March 16, 2020 / 4:47 PM / 15 days ago

Google parent Alphabet shared YouTube revenue after U.S. SEC request

FILE PHOTO: A 3D-printed YouTube icon is seen in front of a displayed YouTube logo in this illustration taken October 25, 2017. REUTERS/Dado Ruvic/Ilustration/File Photo

SAN FRANCISCO (Reuters) - Alphabet Inc began disclosing revenue for its YouTube video service this year after U.S. securities regulators asked the Google parent to give more “quantitative and qualitative” data on the business, according to filings released Monday.

Alphabet’s Chief Accounting Officer Amie Thuener O’Toole wrote to the United States Securities and Exchange Commission on Dec. 20 saying that in response to comment from SEC staff, “We will separately disclose YouTube advertising revenues” even though “there have been no significant changes to our advertising business,” according to one regulatory filing.

The letter followed a comment from the SEC’s corporate finance division last October, asking the company to revise its quarterly filings to provide more detailed information on key business units, according to another filing.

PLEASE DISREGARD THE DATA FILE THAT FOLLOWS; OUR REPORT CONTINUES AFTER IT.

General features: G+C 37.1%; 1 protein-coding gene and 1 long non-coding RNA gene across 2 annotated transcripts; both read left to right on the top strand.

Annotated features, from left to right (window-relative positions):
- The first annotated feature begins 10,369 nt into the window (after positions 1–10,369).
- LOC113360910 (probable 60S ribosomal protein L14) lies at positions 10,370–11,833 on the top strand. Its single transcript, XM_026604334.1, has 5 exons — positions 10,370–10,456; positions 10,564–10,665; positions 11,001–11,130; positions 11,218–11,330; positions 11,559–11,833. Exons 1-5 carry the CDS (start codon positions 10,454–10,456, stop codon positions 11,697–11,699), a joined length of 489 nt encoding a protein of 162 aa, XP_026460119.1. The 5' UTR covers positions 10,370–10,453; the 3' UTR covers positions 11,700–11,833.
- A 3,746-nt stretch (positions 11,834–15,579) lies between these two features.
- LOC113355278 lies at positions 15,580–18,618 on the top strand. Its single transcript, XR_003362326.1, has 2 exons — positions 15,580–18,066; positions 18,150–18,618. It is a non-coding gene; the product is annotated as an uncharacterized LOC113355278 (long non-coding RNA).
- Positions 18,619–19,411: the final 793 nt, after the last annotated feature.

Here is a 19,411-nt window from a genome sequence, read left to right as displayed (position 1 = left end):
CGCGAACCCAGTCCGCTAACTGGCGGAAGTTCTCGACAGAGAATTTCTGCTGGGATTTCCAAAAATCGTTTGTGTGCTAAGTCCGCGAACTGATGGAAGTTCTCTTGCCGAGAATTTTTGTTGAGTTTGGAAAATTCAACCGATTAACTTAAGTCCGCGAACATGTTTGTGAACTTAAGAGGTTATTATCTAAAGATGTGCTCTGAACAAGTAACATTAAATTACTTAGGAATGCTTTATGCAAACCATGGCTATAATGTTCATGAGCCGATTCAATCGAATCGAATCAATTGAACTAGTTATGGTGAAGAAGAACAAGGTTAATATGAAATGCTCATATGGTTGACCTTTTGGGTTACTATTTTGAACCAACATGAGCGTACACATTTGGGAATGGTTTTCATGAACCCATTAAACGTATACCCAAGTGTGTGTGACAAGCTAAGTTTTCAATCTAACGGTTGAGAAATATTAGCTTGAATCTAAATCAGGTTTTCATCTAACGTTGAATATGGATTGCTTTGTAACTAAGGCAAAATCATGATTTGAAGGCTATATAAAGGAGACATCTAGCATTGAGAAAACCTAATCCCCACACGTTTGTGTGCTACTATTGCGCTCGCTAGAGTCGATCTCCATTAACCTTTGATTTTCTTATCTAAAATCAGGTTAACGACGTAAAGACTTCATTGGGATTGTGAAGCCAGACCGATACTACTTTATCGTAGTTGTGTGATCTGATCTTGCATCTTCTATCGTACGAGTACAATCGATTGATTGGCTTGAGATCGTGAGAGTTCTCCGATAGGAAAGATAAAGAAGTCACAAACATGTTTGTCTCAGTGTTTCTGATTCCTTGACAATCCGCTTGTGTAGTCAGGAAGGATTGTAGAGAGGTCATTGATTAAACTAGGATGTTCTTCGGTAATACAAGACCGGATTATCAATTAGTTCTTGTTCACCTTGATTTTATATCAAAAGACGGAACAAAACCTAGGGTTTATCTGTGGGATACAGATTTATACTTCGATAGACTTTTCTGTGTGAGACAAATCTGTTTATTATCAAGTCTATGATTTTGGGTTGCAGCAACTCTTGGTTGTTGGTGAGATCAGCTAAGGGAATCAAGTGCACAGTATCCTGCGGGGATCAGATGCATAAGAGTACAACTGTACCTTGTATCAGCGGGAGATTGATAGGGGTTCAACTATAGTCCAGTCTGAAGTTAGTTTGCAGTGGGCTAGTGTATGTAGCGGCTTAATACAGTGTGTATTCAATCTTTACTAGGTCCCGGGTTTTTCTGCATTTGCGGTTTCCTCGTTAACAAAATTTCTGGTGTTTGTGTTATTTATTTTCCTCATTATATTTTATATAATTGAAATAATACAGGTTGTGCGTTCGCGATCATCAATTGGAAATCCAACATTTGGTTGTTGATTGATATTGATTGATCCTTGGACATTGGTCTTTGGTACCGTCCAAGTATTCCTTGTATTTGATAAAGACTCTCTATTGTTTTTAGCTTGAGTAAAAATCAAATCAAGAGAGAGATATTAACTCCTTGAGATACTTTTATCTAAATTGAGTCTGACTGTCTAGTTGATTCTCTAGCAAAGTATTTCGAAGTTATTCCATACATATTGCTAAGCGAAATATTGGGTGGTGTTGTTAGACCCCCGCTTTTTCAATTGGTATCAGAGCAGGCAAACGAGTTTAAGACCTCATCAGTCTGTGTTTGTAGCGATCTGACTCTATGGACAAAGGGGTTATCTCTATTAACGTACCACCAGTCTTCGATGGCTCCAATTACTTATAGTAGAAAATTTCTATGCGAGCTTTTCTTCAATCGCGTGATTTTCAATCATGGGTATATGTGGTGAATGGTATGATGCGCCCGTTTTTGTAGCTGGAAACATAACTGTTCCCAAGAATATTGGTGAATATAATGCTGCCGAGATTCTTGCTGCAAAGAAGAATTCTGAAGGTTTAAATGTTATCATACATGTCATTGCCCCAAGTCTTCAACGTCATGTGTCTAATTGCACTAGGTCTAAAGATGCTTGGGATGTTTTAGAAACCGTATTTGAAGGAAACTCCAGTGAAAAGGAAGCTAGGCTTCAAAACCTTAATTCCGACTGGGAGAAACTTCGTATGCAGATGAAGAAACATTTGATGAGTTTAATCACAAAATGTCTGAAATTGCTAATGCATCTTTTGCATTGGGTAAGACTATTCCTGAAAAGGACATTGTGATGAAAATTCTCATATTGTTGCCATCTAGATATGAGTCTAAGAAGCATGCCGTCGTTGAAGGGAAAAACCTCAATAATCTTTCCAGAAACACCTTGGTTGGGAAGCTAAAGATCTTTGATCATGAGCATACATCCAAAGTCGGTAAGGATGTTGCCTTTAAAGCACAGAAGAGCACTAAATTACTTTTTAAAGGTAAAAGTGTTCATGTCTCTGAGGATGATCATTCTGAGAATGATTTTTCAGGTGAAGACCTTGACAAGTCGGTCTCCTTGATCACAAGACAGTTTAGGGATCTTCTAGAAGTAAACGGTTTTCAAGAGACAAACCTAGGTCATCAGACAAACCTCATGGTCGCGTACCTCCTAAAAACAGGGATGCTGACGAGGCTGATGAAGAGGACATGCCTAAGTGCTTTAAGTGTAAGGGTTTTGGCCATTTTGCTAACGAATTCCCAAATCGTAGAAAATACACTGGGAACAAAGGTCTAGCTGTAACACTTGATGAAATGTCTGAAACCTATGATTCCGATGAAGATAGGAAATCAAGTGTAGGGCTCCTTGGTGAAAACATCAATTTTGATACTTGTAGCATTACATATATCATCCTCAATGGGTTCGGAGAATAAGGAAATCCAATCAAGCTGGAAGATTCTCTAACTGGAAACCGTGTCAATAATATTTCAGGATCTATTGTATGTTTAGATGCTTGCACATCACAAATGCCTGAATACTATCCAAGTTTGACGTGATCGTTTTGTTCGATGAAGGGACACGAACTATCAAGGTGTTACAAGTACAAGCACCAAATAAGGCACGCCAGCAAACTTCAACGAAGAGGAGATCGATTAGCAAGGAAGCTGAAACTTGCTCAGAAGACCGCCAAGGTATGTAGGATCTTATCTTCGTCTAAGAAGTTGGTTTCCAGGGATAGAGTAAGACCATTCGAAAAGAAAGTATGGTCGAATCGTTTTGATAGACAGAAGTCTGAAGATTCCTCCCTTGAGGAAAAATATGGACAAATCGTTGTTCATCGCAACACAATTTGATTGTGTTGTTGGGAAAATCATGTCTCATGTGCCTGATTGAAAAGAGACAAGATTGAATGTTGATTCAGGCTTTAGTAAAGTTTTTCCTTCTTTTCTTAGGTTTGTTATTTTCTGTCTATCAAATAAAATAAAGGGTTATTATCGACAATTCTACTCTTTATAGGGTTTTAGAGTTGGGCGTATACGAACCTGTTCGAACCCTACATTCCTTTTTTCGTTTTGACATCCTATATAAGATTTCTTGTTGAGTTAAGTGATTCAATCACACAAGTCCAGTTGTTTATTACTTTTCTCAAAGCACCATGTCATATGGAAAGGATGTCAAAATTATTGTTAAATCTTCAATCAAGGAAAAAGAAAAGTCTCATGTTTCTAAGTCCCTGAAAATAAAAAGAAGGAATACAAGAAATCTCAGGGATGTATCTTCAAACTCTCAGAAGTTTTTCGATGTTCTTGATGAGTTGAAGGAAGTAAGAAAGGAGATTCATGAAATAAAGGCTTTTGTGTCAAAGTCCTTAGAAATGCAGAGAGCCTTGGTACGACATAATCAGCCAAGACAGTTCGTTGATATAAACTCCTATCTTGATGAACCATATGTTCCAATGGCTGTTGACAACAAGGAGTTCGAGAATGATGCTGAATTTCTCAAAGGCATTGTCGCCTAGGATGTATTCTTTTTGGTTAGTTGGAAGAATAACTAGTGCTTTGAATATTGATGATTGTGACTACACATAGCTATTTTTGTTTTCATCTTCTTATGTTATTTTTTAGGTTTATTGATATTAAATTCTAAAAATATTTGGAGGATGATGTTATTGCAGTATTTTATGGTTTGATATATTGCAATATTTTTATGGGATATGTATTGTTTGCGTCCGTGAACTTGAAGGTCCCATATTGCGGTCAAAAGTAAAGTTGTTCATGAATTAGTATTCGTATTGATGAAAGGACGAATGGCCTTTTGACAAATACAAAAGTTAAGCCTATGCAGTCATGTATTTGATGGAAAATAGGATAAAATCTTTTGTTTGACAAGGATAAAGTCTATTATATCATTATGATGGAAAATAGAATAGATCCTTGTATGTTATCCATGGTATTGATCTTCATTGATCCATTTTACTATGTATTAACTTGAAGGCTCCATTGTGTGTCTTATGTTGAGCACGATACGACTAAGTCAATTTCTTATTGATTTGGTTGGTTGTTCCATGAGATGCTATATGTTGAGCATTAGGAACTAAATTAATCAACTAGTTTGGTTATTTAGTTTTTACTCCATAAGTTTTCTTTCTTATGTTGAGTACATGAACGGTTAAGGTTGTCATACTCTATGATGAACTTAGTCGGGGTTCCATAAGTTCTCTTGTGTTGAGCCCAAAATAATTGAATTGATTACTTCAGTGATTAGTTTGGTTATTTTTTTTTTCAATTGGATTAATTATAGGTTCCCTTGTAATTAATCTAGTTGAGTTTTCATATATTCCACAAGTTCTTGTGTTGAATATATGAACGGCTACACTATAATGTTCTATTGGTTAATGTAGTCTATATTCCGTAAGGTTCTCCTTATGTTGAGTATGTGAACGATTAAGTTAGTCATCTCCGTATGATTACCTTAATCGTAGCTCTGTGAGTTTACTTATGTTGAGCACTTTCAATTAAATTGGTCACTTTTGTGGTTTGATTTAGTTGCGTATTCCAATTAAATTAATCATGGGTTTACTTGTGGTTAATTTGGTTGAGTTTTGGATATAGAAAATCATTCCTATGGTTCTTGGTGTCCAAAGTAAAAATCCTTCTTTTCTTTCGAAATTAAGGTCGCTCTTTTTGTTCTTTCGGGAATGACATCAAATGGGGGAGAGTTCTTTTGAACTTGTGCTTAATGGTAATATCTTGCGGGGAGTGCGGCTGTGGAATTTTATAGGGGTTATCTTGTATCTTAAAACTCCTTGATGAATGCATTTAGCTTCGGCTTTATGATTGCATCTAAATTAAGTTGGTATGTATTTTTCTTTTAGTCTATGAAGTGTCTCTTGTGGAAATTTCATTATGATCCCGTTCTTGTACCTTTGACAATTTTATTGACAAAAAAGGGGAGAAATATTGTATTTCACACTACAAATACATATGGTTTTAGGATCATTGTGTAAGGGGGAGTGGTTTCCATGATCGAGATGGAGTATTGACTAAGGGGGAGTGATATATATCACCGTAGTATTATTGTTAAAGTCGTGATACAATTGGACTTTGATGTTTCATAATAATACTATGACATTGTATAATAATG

“We note that YouTube, mobile search and desktop search have experienced different growth and monetization rates and enjoy different margins,” the SEC staff wrote. “As such, they represent significant subdivisions or components of Google properties revenues that should be discussed separately to allow investors to view the company through the eyes of management.”

The SEC declined to comment on the filings on Monday.

Google did not immediately respond to a request for comment.

In the Dec. 20 letter, Thuener O’Toole also wrote that Alphabet also would disclose the growth of Google Cloud revenues “although we do not believe it is currently a required disclosure.”

Offering detailed YouTube and cloud data for the first time last month, Alphabet said YouTube ad revenue grew 31% in the fourth quarter compared with last year and the cloud business grew 53%.

Thuener O’Toole’s letter said the company did not view separating out ad revenue by mobile or desktop as meaningful because it generally does not sell ads by device type.

Reporting by Paresh Dave; Additional reporting by Munsif Vengattil in Bengaluru; Editing by Lisa Shumaker

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